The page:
Natural Theology

For the invisible things of him from the creation of the world are clearly seen, being understood by the things that are made, even his eternal power and Godhead; so that they are without excuse.
Natural theology is defined as the knowledge of God (and immortality) which is logically independent of revelation. This science of Natural Theology according to Hume has in its being the most profound and abstruse of any, required the maturest judgment in its students; and none but a mind, enriched with all the other sciences, can safely be trusted with it.

To the Calvinists, because man is fallen and the human intellect is distorted, the consequences of natural theology are idolatrous. The fact is however, the curse of Adam giving man the fallen nature had been lifted the moment that Jesus went to the cross and died. The God who reveals Himself in Jesus Christ is not a repressor who shuts man up in a moral reformatory, but a Savior who sets man free. Jesus died for the whole world and not just for the saints and the new covenant of grace lifted the curse of Adam and gives us a whole new relationship with the Creator. As soon as we, through faith, admit to the truth of this good news, we are justified before Him.

We all have the power within us in our natural state to find God through the senses. We need only look into the heavens to see the handiwork of God to know He is there. We may see Him through beauty and stand in awe at His creation. This prima-facie evidence is sufficient to be led by God toward knowing Him personally. Through the gospel of Jesus Christ we are able to see the truth more clearly and able to spiritually reach out to Him, be saved and to lead others to the same knowledge.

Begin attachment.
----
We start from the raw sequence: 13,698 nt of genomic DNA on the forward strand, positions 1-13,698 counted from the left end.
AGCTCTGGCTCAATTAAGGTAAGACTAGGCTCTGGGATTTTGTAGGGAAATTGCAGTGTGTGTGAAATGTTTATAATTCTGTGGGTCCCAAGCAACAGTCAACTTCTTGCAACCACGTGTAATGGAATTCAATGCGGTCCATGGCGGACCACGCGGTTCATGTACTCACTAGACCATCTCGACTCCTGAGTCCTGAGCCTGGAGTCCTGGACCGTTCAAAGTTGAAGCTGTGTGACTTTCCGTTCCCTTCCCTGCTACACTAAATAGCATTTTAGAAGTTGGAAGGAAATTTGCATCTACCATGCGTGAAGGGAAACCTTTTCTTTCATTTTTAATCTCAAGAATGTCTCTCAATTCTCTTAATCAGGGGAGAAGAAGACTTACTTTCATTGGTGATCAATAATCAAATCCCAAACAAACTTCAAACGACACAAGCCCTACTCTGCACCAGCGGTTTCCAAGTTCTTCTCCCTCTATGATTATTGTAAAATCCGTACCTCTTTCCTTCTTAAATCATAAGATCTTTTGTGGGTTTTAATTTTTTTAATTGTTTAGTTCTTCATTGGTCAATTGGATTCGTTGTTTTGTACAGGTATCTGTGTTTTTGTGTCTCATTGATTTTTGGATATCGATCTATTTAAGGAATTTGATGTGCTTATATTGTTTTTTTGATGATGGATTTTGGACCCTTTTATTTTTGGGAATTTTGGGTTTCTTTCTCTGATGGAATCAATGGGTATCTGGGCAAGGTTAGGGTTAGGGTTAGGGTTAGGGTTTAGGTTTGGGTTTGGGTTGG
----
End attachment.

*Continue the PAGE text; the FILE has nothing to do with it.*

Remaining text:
In Aquinas' view there were five mutually supporting ways by which men could arrive at a knowledge of God and His attributes by natural reason. The first proof was based on the necessity of a Prime Mover to account for the movement evident in the universe; second on the need for a First Efficient Cause of the existence of things; the third on the need to postulate a Necessary Being in a world of contingent beings; the fourth on a need to presuppose a Supremely Perfect Being as the cause of the degrees of perfection observable in things, and the fifth on the necessity of a Supreme Intelligence as the cause of the order prevailing in the universe.

The modernists preferred to regard history as a redemptive process in which man evolved through higher and higher stages of culture and provides the basis for an evolutionary natural theology. Progress became the proof of divine superintendence. This is part of the progressive revelation that we insist as being true.

The theologian can never entirely ignore philosophy; a negative or skeptical attitude toward philosophy is itself a form of philosophy but completely cuts off the human intellect from all ultimate reality and truth. By natural theology we may mean any intellectual movement of the mind which is conceived to lie in a Godward direction; some sort of Godward movement of the mind is natural to man because man, even fallen man, is a man made for God and created in His image. God is revealed in nature and the natural sciences.

We now see that the perfect humanity of Jesus is the living embodiment in human history of the purpose of God in creating human nature and human history. Jesus reveals to us not only the fact of human redemption but the purpose of the creation. Some people call it nature, others call it God.
[72, 141, 145, 128, 276, Romans 1:20]

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